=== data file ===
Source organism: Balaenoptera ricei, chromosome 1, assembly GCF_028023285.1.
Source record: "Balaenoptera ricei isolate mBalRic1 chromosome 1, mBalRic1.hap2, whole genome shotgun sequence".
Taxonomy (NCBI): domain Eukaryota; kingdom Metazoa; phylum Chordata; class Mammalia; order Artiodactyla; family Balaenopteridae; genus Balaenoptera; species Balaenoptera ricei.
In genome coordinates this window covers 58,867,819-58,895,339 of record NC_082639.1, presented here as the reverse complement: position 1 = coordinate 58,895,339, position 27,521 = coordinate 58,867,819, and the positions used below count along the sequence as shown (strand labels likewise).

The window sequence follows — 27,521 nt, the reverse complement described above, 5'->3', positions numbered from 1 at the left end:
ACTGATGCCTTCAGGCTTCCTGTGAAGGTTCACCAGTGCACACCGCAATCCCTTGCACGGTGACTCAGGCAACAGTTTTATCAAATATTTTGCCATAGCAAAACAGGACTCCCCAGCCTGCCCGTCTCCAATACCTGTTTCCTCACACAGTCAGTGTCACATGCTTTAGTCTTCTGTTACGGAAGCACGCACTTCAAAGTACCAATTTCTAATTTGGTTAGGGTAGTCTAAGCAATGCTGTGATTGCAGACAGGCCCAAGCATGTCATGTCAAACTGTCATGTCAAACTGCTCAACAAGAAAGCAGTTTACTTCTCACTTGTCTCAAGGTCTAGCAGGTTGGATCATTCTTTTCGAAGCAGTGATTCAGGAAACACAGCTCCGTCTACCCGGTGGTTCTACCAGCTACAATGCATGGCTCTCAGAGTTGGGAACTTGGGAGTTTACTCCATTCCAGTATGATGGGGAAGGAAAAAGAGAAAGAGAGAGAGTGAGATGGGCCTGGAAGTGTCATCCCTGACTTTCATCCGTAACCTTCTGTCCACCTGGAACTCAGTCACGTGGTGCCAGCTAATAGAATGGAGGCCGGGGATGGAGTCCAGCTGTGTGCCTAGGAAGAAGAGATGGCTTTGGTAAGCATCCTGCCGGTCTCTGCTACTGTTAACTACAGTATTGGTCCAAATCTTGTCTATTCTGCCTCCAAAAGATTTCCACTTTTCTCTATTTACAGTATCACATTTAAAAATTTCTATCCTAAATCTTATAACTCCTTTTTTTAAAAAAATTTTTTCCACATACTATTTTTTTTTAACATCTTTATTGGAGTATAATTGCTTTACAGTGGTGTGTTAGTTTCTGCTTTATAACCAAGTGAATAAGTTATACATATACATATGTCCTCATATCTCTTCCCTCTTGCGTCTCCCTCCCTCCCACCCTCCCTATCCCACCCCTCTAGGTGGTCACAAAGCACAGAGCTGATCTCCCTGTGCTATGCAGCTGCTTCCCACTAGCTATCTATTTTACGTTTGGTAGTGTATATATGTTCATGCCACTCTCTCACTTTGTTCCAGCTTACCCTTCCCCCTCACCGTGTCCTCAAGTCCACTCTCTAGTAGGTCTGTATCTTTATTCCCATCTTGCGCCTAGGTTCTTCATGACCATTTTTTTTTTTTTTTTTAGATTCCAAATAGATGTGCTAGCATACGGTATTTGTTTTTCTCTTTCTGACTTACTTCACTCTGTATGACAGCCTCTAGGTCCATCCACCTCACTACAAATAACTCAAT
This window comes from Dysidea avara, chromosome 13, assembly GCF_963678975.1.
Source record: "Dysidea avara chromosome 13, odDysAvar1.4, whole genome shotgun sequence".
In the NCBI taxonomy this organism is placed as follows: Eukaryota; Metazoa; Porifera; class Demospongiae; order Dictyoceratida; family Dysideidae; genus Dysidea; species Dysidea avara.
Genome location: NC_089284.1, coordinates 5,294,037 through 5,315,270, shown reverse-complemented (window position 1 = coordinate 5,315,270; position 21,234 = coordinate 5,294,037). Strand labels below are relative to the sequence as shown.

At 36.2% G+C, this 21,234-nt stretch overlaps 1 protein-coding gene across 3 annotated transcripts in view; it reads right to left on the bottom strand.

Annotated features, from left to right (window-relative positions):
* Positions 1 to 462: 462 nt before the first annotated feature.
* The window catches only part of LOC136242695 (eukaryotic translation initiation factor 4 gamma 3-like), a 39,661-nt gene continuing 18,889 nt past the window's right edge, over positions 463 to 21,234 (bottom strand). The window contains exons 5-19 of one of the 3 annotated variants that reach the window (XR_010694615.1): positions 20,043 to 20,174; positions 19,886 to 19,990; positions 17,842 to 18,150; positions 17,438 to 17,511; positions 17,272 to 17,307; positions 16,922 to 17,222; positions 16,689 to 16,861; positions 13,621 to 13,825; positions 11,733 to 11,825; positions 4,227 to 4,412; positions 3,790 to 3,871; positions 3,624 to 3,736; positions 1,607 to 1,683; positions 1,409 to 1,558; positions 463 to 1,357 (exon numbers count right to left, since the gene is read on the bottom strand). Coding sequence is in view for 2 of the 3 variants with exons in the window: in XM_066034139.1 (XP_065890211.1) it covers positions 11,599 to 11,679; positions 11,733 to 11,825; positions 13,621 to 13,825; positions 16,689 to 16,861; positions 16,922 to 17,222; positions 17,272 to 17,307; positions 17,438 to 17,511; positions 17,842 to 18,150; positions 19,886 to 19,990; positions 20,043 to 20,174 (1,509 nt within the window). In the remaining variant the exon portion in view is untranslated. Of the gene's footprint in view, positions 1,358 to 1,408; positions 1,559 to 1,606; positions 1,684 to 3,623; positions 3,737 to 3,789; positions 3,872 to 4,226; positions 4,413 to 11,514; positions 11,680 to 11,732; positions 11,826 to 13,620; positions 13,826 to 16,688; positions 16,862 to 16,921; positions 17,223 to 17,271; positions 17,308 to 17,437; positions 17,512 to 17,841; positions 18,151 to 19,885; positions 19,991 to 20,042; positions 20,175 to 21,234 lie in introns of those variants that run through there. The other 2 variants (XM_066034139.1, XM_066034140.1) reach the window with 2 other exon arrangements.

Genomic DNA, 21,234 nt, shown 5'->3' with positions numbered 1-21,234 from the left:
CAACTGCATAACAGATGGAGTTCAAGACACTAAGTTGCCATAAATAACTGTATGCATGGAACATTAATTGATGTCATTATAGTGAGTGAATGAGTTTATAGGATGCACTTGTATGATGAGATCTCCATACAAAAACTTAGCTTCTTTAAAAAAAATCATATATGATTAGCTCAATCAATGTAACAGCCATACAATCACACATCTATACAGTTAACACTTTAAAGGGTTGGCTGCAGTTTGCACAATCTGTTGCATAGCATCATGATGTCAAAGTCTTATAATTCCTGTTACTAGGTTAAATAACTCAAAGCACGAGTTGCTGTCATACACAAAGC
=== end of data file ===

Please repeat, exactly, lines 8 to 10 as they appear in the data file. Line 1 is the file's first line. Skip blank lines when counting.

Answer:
Source record: "Dysidea avara chromosome 13, odDysAvar1.4, whole genome shotgun sequence".
In the NCBI taxonomy this organism is placed as follows: Eukaryota; Metazoa; Porifera; class Demospongiae; order Dictyoceratida; family Dysideidae; genus Dysidea; species Dysidea avara.
Genome location: NC_089284.1, coordinates 5,294,037 through 5,315,270, shown reverse-complemented (window position 1 = coordinate 5,315,270; position 21,234 = coordinate 5,294,037). Strand labels below are relative to the sequence as shown.